Michelle Batt added a great tidbit on “calling people out” not needing to be nerve-wracking or uncomfortable. Employees should be comfortable taking on leadership roles, speaking their minds, and contributing to their teams. Michelle’s point about making employees feel good about projecting their voices leads us into another question asked in the #MitelChats, involving psychological safety.

Q: Psychological safety is a new buzz word for virtual and hybrid teams. What is it? How can leaders build it into their leadership style?

This is a relatively new buzzword in the workplace, and a good definition of it would be where an employee feels confident to present or challenge ideas or to own mistakes without feeling judged, punished, or like they will receive any kind of negative consequence. In the virtual world, it may feel tougher to voice an opinion or speak up, as calls tend to be with many people, and there is more attention on individuals when they speak. That’s why it is especially important for leaders to encourage and support feedback and ideas from employees, and to thank them for their willingness to contribute their opinions. Employees need to be able to trust that their leaders will respond positively to feedback rather than feeling worried about the consequences of using their voice.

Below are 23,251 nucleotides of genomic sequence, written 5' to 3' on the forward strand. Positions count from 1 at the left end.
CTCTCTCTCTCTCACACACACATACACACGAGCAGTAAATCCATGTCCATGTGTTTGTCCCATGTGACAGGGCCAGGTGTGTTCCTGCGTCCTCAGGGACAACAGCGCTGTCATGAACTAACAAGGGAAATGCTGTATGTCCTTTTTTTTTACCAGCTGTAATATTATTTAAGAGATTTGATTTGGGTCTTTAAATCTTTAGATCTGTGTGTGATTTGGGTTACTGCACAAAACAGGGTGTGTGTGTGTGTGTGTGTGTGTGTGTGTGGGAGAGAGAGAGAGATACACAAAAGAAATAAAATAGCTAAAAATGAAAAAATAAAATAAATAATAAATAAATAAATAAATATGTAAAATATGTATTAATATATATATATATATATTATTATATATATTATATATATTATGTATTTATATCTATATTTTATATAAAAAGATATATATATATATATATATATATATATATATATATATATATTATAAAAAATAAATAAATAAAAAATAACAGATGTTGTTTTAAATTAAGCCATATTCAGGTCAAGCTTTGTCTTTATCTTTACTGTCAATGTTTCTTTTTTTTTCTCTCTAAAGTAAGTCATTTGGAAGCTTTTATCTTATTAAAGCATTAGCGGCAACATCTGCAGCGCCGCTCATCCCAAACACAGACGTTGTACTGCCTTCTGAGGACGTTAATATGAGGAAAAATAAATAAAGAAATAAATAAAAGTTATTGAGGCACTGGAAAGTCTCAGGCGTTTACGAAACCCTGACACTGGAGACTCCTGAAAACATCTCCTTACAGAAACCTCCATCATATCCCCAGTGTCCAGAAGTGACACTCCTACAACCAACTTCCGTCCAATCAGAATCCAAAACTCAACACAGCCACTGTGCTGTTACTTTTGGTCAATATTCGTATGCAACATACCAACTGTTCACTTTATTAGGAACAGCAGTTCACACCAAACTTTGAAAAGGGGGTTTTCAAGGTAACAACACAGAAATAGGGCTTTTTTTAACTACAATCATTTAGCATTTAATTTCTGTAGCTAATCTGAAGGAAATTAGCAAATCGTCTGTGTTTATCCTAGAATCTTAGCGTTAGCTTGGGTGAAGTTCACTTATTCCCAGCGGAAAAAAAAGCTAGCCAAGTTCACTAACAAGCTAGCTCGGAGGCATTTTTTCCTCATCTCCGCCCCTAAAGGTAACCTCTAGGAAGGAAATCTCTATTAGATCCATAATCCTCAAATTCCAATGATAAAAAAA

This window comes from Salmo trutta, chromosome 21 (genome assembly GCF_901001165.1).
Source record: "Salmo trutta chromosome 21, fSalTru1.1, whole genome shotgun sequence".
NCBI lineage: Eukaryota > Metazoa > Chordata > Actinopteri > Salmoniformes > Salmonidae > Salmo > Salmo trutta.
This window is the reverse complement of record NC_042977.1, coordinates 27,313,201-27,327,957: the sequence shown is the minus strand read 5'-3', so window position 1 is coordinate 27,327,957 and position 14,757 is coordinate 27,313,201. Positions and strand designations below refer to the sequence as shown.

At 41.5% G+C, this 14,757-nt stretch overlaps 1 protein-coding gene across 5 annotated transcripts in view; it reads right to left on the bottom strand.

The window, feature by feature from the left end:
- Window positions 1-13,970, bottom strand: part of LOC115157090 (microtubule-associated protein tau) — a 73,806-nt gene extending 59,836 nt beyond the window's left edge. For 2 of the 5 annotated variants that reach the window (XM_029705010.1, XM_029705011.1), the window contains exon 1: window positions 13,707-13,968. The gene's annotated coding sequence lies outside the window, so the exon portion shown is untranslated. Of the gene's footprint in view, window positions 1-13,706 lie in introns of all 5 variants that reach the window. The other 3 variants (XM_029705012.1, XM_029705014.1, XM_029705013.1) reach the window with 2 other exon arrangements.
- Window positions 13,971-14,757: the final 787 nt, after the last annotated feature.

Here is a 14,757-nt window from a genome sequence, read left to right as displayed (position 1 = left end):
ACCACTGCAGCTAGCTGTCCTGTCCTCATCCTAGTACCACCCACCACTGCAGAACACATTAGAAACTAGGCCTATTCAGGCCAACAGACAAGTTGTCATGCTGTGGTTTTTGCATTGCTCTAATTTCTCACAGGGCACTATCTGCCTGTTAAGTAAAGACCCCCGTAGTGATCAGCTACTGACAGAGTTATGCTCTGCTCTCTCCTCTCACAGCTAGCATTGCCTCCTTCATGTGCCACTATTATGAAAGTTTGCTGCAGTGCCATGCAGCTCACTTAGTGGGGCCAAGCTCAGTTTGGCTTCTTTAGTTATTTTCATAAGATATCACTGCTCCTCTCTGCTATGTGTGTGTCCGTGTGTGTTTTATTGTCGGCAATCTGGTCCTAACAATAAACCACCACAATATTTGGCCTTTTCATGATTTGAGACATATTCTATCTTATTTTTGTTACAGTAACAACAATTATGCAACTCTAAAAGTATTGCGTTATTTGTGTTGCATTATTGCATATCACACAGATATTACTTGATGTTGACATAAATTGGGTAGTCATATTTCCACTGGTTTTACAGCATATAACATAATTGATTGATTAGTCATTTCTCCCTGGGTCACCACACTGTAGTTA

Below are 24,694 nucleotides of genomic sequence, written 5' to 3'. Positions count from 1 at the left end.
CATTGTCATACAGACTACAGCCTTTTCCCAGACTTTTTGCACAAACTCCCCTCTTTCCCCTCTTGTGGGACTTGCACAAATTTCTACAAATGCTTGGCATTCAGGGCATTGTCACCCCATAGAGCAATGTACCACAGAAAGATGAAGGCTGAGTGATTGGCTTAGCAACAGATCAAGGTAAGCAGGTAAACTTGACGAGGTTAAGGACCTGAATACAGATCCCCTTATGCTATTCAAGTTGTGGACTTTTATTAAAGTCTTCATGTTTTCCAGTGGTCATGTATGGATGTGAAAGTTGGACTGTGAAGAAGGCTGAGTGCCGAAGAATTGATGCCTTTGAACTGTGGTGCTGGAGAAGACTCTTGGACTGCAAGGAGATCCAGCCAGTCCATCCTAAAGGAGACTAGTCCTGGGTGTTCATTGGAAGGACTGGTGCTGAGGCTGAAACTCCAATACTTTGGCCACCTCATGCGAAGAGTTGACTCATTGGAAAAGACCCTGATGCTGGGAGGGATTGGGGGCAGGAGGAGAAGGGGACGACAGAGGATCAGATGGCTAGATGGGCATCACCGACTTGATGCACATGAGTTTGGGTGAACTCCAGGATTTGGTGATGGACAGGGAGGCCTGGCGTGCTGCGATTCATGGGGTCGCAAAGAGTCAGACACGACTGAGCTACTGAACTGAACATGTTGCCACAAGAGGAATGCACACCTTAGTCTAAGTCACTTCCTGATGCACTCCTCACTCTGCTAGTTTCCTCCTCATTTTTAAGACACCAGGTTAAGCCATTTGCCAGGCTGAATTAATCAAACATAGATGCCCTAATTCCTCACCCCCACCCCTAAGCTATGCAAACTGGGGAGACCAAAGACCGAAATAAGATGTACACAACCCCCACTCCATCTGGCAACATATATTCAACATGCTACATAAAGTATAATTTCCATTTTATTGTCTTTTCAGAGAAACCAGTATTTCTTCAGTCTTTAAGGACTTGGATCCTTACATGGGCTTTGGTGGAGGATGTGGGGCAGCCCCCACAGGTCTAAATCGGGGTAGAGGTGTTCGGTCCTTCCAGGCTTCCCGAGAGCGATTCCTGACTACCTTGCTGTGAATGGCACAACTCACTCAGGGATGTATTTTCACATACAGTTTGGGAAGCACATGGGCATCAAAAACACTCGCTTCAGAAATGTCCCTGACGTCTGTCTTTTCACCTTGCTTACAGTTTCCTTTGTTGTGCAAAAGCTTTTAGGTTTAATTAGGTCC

Not only will this encourage a team to feel closer-knit, but it will also give rise to potential great ideas and critiques. If employees within hybrid teams are too nervous to come forward because of a feared negative reaction, how will companies and their products and processes ever change for the better? It’s always a good thing to have more discourse and thoughtfulness when it comes to evolving and encouraging team members to feed that discourse is a skill that team leaders must learn if hybrid and remote teams are to be successful.

Looking Back

While there have been many changes to the work environment over the past year and a half that will affect workspaces in the future, teams don’t necessarily need to be impacted. We all miss human connection, working beside our peers, going to lunch, and chatting on breaks, but there are ways for leaders and employees alike to adapt to the remote environment and continue to promote that feeling of togetherness. The efficiency and effectiveness of hybrid and remote teams, as well as the fact that many employees prefer not being in the office every day, means that we must ask our leaders to continue to evolve their skills for leading those teams. 

In this Twitter Chat, we highlighted how leaders can adapt to change, communicate clearly, encourage team togetherness, facilitate employee leadership opportunities and ideation, and more. If you’d like to read the whole discussion, you can find it under the hashtag #MitelChats.

Avery Huffman

Avery Huffman

Social Media and Content Specialist

Avery Huffman is a graduate of the University of Texas at Austin, majoring in Public Relations and Corporate Communication. She enjoys writing and telling meaningful stories and creating interesting internal and external content.